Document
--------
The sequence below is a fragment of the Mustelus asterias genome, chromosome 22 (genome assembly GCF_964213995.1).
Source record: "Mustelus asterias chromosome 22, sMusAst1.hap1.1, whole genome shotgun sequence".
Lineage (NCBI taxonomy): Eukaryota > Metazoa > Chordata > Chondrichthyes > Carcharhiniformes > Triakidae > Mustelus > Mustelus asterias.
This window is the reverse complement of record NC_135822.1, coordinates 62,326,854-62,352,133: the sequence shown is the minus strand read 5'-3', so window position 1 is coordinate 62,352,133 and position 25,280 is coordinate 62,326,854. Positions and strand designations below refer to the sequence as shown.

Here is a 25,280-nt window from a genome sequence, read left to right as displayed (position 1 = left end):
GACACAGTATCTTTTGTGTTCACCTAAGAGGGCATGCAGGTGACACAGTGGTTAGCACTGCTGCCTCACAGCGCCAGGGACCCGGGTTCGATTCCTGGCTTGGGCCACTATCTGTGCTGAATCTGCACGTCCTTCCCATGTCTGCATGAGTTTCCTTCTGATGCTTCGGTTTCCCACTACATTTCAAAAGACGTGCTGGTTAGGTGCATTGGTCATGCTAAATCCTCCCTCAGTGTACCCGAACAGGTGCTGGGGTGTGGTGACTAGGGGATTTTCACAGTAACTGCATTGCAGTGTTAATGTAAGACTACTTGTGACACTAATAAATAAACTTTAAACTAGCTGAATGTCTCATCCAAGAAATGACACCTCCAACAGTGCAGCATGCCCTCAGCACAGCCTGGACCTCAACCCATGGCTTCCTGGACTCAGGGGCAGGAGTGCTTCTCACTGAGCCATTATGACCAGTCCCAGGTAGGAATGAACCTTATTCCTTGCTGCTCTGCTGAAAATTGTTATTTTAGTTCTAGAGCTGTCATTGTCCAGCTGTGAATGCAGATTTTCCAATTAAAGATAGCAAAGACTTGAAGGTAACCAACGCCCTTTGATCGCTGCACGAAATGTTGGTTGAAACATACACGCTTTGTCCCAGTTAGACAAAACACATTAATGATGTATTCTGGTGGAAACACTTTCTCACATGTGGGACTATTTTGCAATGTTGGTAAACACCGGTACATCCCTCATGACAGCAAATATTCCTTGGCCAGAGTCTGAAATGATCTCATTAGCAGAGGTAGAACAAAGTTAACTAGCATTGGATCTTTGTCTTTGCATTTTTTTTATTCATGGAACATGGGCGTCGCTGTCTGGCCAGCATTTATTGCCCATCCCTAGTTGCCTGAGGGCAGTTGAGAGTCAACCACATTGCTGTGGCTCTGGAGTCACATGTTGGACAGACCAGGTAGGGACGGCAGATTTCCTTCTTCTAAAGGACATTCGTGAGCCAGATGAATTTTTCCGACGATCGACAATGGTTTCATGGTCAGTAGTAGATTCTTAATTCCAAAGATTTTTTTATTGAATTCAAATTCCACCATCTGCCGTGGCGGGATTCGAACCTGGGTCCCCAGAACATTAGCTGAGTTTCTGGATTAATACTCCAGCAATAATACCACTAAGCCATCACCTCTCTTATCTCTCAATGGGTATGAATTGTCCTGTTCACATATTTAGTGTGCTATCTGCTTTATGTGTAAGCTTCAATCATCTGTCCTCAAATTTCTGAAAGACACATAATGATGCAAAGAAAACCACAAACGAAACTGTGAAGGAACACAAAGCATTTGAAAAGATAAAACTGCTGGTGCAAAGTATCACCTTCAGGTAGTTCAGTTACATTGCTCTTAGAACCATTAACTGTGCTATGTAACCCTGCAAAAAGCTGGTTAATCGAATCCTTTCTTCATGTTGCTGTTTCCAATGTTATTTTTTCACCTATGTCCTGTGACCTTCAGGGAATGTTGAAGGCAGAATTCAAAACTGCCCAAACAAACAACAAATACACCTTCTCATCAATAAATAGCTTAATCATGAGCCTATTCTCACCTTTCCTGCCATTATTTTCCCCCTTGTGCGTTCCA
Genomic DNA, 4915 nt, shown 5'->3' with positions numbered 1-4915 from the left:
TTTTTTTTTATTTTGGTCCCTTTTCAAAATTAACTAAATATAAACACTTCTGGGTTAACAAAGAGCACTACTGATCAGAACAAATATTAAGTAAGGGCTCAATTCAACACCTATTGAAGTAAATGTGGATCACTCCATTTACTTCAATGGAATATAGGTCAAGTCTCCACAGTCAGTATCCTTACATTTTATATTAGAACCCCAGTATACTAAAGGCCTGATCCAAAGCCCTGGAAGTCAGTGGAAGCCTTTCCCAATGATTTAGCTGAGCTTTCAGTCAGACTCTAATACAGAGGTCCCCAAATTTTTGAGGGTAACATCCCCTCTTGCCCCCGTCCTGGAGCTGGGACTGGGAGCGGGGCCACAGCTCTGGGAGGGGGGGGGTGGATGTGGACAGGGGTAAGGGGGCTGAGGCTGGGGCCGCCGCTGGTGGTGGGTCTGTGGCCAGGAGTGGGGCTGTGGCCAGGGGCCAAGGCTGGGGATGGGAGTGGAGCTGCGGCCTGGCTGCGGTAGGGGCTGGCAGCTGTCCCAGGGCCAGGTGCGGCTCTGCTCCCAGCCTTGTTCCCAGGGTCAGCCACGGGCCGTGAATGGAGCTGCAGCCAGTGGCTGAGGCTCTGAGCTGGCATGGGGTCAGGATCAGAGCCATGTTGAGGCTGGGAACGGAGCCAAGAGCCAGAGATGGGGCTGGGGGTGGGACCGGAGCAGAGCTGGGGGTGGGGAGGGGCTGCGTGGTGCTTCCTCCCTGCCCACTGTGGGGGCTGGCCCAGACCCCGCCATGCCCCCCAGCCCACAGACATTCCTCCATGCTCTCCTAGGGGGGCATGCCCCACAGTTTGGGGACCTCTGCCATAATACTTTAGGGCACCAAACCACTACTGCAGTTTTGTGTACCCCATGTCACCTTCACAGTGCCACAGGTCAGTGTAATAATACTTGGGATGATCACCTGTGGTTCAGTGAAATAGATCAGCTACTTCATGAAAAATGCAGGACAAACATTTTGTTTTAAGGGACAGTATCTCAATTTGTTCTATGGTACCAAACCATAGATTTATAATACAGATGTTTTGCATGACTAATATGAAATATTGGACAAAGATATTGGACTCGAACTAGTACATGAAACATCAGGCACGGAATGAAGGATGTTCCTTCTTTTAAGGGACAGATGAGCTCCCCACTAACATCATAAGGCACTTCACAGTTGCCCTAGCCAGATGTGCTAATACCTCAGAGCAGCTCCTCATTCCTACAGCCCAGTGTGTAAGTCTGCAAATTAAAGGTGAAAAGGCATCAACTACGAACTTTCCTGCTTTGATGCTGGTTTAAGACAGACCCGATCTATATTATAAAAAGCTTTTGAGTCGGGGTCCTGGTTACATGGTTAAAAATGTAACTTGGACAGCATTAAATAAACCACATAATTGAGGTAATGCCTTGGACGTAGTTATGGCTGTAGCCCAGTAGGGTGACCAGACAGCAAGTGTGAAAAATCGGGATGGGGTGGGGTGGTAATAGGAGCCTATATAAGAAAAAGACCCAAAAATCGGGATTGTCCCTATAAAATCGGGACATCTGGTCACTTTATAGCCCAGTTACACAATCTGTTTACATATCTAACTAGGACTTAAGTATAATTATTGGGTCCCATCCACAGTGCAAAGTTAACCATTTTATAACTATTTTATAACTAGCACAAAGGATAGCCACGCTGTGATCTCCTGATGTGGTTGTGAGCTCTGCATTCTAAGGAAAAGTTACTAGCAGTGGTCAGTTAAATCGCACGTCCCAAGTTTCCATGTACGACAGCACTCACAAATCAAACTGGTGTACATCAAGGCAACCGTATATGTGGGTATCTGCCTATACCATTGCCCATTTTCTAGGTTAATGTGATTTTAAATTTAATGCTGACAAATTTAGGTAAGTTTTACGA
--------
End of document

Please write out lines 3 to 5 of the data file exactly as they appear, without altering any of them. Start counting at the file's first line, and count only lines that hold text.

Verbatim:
Lineage (NCBI taxonomy): Eukaryota > Metazoa > Chordata > Chondrichthyes > Carcharhiniformes > Triakidae > Mustelus > Mustelus asterias.
This window is the reverse complement of record NC_135822.1, coordinates 62,326,854-62,352,133: the sequence shown is the minus strand read 5'-3', so window position 1 is coordinate 62,352,133 and position 25,280 is coordinate 62,326,854. Positions and strand designations below refer to the sequence as shown.

Here is a 25,280-nt window from a genome sequence, read left to right as displayed (position 1 = left end):